History Matching and Relevance Analysis
In many projects, it is hard to determine which historical data should be used as an analog for future analysis. For example, in many research and development projects, new projects may differ significantly from the previous projects.
Many risks can be similar for different projects. For example, the risk may have already occurred in a different project within an organization. As a result, historical information about risks can be more comprehensive than information about the duration and cost of tasks as many research and development projects have unique activities. The selection of an event with its respective probabilities and impact from the historical data is based on an analysis of evidence regarding how relevant the event is to the current activity or project. Relevance analysis is performed using the different criteria. If an event is a full or partial match according to the selected criteria, it will contribute to the overall evidence that this event is relevant to the current activity.
Selection criteria can include risk events and event chains that:
- Belong to similar projects (similar cost, duration, or objectives), managed by the same project manager, and performed by the same organization
- Belong to similar tasks or group of tasks (similar name, duration, and cost)
- Occur during work performed by similar resources
- Have similar names, probabilities, and impacts
If the historical data has been properly collected, it may contain information about how particular events affected a previous project. This data can be used to calculate the probability and impact of the risk in the current project. In addition to getting evidence of relevance for risks from historical data, project managers may define a relevance coefficient or belief that the event is relevant to the current activity. For example, a specific event chain has a 50% relevance according to the historical data. In addition, project managers may define that it has an additional 90% relevance based on their own understanding of the event. In this case, both numbers will be used for calculating the probabilities and impact of risks.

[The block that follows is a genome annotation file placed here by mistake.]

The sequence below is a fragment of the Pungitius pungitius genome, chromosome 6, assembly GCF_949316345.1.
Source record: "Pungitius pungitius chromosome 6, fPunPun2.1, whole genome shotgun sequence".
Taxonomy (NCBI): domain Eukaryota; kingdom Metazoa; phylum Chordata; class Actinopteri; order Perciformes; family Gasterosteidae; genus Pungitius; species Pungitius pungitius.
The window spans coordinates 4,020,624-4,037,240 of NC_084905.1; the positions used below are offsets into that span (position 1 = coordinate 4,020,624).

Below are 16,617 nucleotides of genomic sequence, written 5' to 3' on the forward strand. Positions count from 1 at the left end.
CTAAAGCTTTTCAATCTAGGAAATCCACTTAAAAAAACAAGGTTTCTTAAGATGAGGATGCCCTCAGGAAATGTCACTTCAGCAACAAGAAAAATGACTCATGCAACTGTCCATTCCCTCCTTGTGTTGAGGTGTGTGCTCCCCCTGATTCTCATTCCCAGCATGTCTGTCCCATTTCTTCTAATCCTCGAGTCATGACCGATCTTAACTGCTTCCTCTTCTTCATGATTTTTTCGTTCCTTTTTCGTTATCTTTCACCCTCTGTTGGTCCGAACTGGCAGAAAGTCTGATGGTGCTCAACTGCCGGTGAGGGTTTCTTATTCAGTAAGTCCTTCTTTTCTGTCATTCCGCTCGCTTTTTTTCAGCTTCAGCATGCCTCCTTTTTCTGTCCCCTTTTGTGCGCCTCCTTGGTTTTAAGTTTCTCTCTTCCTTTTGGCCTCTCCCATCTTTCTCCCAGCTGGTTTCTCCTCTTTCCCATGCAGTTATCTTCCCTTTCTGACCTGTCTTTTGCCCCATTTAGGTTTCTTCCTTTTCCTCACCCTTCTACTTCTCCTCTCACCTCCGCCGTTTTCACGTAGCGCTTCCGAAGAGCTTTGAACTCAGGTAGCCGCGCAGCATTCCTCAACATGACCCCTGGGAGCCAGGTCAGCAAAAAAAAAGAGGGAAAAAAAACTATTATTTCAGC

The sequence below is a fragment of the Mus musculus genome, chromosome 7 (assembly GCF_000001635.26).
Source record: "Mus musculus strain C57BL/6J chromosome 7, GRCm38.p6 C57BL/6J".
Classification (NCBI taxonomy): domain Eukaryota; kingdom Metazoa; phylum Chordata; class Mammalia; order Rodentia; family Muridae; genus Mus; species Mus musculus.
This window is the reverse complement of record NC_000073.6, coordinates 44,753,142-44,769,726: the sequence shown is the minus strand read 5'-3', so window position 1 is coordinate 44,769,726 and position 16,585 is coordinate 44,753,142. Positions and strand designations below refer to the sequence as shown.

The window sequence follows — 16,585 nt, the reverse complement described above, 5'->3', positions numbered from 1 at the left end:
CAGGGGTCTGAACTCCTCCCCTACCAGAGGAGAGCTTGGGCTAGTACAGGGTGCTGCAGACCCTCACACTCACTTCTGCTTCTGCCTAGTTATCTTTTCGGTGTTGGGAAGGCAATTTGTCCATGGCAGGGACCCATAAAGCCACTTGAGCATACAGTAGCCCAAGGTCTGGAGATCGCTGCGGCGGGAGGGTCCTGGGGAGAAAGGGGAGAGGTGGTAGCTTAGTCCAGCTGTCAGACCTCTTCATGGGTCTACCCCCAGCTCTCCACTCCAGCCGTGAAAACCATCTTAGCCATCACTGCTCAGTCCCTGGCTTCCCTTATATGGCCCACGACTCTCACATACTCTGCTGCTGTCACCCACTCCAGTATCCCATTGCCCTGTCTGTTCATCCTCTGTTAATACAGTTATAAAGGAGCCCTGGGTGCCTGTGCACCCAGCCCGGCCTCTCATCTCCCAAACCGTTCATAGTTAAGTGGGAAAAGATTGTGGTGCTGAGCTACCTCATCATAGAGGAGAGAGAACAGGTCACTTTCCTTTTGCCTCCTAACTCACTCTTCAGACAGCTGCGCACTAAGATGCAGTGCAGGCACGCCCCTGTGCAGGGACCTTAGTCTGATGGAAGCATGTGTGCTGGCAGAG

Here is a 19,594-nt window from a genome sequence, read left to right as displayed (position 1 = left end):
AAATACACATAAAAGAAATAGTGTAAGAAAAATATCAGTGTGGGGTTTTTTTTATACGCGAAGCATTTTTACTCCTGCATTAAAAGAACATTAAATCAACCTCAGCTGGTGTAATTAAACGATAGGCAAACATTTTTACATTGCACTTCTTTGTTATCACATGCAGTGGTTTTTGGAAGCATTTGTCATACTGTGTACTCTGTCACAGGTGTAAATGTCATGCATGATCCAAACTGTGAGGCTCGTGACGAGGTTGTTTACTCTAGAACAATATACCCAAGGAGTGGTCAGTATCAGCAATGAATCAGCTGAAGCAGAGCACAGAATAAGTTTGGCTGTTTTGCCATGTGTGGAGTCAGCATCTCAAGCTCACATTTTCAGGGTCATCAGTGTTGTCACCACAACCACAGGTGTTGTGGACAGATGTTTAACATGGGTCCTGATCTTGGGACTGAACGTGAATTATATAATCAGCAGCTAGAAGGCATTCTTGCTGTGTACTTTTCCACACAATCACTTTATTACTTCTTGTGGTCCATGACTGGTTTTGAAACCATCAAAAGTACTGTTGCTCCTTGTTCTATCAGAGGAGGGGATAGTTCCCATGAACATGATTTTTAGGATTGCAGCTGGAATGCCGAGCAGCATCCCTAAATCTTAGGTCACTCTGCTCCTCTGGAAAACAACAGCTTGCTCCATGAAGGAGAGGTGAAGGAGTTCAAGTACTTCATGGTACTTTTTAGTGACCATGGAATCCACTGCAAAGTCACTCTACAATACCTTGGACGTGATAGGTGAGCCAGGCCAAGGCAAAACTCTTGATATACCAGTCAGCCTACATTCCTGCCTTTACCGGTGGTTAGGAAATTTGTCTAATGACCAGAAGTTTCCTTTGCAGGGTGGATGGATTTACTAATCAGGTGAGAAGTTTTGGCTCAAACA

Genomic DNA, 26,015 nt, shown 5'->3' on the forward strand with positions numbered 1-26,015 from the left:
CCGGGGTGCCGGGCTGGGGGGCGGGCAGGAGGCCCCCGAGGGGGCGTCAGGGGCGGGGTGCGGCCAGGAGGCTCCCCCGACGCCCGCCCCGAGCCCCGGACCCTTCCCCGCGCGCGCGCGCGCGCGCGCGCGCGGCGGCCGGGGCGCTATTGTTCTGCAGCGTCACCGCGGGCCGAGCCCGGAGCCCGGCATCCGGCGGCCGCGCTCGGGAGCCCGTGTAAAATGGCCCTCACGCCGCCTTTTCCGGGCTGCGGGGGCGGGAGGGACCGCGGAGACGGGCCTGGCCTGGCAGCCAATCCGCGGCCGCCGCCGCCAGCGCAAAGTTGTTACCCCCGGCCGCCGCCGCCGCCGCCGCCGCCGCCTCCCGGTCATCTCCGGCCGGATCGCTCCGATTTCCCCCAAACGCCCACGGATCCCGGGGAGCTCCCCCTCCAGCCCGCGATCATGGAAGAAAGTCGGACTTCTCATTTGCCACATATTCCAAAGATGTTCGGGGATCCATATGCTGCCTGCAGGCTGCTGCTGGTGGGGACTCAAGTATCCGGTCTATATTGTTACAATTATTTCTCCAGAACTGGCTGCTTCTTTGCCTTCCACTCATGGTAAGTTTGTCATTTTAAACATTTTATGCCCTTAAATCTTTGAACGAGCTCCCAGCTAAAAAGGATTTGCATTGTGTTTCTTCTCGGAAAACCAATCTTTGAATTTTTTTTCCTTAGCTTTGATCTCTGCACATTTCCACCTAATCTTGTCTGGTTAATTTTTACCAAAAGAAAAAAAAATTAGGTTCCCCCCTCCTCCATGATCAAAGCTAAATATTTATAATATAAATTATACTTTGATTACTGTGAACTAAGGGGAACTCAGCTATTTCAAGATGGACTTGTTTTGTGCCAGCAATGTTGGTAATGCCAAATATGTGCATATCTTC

Sometimes events can cause the restart of an activity that has already been completed. This is a very common scenario for real life projects because a previous activity must be repeated based on the results of the succeeding activity. Modeling of these scenarios using event chain methodology is simple. The original project schedule does not need to be updated, as all that is required is to define the event and assign it to an activity that points to the previous activity. In addition, a limit to the number of times an activity can be repeated, or recycled, needs to be defined.